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Logo of nihpaAbout Author manuscriptsSubmit a manuscriptNIH Public Access; Author Manuscript; Accepted for publication in peer reviewed journal;
J Immunol. Author manuscript; available in PMC Aug 15, 2009.
Published in final edited form as:
PMCID: PMC2722959
NIHMSID: NIHMS79734

Retinoic acid increases Foxp3+ regulatory T cells and inhibits development of Th17 cells by enhancing TGF-β-driven Smad3 signaling and inhibiting IL-6 and IL-23 receptor expression

Abstract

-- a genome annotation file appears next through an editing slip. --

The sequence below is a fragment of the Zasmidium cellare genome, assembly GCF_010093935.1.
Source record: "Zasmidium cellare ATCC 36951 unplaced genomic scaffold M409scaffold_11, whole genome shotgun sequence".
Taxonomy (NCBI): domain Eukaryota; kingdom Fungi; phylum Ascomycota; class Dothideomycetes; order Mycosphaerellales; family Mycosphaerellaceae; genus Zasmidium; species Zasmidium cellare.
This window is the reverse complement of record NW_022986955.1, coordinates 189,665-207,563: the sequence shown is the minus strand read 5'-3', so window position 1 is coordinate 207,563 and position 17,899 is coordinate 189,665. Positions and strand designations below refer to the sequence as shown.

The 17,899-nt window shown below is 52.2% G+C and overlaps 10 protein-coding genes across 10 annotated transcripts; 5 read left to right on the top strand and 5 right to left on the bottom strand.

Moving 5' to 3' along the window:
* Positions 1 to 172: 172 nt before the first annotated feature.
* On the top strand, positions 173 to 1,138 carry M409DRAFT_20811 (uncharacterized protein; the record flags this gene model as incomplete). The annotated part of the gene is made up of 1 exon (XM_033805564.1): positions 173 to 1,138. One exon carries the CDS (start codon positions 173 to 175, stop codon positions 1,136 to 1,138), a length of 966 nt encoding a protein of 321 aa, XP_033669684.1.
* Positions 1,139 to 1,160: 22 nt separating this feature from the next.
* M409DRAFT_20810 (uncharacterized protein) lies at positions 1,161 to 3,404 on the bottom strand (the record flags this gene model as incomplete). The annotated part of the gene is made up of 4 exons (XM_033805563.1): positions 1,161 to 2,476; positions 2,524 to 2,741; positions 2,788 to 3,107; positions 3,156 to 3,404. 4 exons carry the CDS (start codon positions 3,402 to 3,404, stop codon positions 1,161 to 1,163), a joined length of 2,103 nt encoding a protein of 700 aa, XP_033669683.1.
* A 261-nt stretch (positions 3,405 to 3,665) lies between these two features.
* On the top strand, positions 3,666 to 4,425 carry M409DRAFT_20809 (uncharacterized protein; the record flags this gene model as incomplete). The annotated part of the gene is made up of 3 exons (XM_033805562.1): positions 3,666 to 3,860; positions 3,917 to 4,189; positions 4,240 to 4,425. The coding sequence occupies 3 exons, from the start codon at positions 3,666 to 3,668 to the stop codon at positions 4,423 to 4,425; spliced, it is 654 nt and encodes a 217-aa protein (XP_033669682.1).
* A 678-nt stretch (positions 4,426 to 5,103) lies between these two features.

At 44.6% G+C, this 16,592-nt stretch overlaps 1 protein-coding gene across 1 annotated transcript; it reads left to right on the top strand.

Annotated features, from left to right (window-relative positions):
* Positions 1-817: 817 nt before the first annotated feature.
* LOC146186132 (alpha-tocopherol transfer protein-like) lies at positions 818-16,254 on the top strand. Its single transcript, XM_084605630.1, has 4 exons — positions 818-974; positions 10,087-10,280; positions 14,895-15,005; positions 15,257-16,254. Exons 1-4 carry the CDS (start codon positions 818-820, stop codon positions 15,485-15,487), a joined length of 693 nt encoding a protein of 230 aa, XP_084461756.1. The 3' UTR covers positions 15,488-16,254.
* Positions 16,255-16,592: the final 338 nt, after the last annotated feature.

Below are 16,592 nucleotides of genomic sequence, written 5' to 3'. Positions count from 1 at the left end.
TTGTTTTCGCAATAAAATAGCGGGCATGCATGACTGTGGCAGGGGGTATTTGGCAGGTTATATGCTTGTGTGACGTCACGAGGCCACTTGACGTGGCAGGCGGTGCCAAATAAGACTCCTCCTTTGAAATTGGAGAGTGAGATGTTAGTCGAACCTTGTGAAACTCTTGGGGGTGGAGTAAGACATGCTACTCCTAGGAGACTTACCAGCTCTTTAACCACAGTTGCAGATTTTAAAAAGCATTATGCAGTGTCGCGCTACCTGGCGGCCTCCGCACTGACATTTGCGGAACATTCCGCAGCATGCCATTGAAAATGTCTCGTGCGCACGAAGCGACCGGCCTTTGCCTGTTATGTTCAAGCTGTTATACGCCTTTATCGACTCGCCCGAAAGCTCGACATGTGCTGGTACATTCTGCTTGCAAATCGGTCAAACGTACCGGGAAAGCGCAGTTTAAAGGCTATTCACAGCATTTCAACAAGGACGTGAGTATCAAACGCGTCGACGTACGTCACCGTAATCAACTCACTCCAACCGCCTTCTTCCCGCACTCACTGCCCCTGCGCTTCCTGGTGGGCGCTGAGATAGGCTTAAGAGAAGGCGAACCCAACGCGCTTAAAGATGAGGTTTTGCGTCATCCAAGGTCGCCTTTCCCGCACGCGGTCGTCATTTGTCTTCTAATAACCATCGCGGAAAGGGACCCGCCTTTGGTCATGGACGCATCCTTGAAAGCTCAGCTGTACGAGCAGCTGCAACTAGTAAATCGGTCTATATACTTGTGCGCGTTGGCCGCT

The de novo generation of Foxp3+ regulatory T (Treg) cells in the peripheral immune compartment and the differentiation of Th17 cells both require TGF-β, and IL-6 and IL-21 are switch factors that drive the development of Th17 cells at the expense of Treg generation. The major vitamin A metabolite all-trans retinoic acid (RA) not only enforces the generation of Treg but also inhibits the differentiation of Th17 cells. Here we show that RA enhances TGF-β signaling by increasing the expression and phosphorylation of Smad3 and this results in increased Foxp3 expression even in the presence of IL-6 or IL-21. RA also inhibits the expression of IL-6Rα, IRF-4 and IL-23R and thus inhibits Th17 development. In vitro, RA significantly promotes Treg conversion but in vivo during the development of experimental autoimmune encephalomyelitis (EAE) it does not increase the frequency of Treg cells in the face of an ongoing inflammation. However, RA suppresses the disease very efficiently by inhibiting proinflammatory T cell responses, especially pathogenic Th17 responses. These data not only identify the signaling mechanisms by which RA can affect both Treg and Th17 differentiation, but also highlight that in vivo during an autoimmune reaction, RA suppresses autoimmunity mainly by inhibiting the generation of effector Th17 cells.